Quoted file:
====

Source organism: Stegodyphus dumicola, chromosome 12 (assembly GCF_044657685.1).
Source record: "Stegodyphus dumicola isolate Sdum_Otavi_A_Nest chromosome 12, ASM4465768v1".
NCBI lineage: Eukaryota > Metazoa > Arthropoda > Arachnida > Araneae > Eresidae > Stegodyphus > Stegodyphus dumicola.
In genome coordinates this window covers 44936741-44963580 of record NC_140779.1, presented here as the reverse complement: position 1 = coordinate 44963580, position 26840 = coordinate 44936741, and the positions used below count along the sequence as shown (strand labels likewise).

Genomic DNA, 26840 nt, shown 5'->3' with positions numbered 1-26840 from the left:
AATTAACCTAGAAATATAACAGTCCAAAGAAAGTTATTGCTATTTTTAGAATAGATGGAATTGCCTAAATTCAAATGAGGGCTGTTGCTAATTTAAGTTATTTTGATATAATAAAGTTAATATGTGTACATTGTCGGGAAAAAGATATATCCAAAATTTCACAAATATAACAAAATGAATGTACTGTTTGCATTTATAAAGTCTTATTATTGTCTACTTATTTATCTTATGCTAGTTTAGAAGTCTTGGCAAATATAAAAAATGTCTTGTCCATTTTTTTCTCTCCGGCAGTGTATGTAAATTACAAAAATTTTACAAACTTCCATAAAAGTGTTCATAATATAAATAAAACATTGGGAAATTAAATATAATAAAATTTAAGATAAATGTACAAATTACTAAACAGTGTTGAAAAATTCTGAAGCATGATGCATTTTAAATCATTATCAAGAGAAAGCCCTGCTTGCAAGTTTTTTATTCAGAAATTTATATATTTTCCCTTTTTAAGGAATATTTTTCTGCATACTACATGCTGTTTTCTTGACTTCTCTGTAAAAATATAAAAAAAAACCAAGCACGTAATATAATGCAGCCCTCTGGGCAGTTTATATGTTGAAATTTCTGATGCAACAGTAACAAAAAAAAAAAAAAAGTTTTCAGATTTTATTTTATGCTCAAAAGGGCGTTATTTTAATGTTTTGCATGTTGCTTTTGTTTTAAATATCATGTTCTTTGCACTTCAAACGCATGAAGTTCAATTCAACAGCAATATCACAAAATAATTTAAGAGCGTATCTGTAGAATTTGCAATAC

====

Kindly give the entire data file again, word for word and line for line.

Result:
Source organism: Stegodyphus dumicola, chromosome 12 (assembly GCF_044657685.1).
Source record: "Stegodyphus dumicola isolate Sdum_Otavi_A_Nest chromosome 12, ASM4465768v1".
NCBI lineage: Eukaryota > Metazoa > Arthropoda > Arachnida > Araneae > Eresidae > Stegodyphus > Stegodyphus dumicola.
In genome coordinates this window covers 44936741-44963580 of record NC_140779.1, presented here as the reverse complement: position 1 = coordinate 44963580, position 26840 = coordinate 44936741, and the positions used below count along the sequence as shown (strand labels likewise).

Genomic DNA, 26840 nt, shown 5'->3' with positions numbered 1-26840 from the left:
AATTAACCTAGAAATATAACAGTCCAAAGAAAGTTATTGCTATTTTTAGAATAGATGGAATTGCCTAAATTCAAATGAGGGCTGTTGCTAATTTAAGTTATTTTGATATAATAAAGTTAATATGTGTACATTGTCGGGAAAAAGATATATCCAAAATTTCACAAATATAACAAAATGAATGTACTGTTTGCATTTATAAAGTCTTATTATTGTCTACTTATTTATCTTATGCTAGTTTAGAAGTCTTGGCAAATATAAAAAATGTCTTGTCCATTTTTTTCTCTCCGGCAGTGTATGTAAATTACAAAAATTTTACAAACTTCCATAAAAGTGTTCATAATATAAATAAAACATTGGGAAATTAAATATAATAAAATTTAAGATAAATGTACAAATTACTAAACAGTGTTGAAAAATTCTGAAGCATGATGCATTTTAAATCATTATCAAGAGAAAGCCCTGCTTGCAAGTTTTTTATTCAGAAATTTATATATTTTCCCTTTTTAAGGAATATTTTTCTGCATACTACATGCTGTTTTCTTGACTTCTCTGTAAAAATATAAAAAAAAACCAAGCACGTAATATAATGCAGCCCTCTGGGCAGTTTATATGTTGAAATTTCTGATGCAACAGTAACAAAAAAAAAAAAAAAGTTTTCAGATTTTATTTTATGCTCAAAAGGGCGTTATTTTAATGTTTTGCATGTTGCTTTTGTTTTAAATATCATGTTCTTTGCACTTCAAACGCATGAAGTTCAATTCAACAGCAATATCACAAAATAATTTAAGAGCGTATCTGTAGAATTTGCAATAC